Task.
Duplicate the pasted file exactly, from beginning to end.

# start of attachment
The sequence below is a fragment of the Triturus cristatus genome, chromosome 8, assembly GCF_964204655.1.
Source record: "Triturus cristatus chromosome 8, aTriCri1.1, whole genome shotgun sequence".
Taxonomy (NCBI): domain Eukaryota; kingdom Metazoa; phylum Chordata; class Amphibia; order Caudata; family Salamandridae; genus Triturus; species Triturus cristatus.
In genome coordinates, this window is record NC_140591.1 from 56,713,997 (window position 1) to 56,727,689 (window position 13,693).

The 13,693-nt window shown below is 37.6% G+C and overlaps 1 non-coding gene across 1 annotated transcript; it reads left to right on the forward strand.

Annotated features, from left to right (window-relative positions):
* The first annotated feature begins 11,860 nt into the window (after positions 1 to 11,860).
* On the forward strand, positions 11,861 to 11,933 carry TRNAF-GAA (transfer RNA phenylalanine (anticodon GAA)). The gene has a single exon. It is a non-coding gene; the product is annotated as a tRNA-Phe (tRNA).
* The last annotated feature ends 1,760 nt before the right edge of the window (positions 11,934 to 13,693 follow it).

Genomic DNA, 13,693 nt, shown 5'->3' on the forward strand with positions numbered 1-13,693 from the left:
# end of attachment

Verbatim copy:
The sequence below is a fragment of the Triturus cristatus genome, chromosome 8, assembly GCF_964204655.1.
Source record: "Triturus cristatus chromosome 8, aTriCri1.1, whole genome shotgun sequence".
Taxonomy (NCBI): domain Eukaryota; kingdom Metazoa; phylum Chordata; class Amphibia; order Caudata; family Salamandridae; genus Triturus; species Triturus cristatus.
In genome coordinates, this window is record NC_140591.1 from 56,713,997 (window position 1) to 56,727,689 (window position 13,693).

The 13,693-nt window shown below is 37.6% G+C and overlaps 1 non-coding gene across 1 annotated transcript; it reads left to right on the forward strand.

Annotated features, from left to right (window-relative positions):
* The first annotated feature begins 11,860 nt into the window (after positions 1 to 11,860).
* On the forward strand, positions 11,861 to 11,933 carry TRNAF-GAA (transfer RNA phenylalanine (anticodon GAA)). The gene has a single exon. It is a non-coding gene; the product is annotated as a tRNA-Phe (tRNA).
* The last annotated feature ends 1,760 nt before the right edge of the window (positions 11,934 to 13,693 follow it).

Genomic DNA, 13,693 nt, shown 5'->3' on the forward strand with positions numbered 1-13,693 from the left: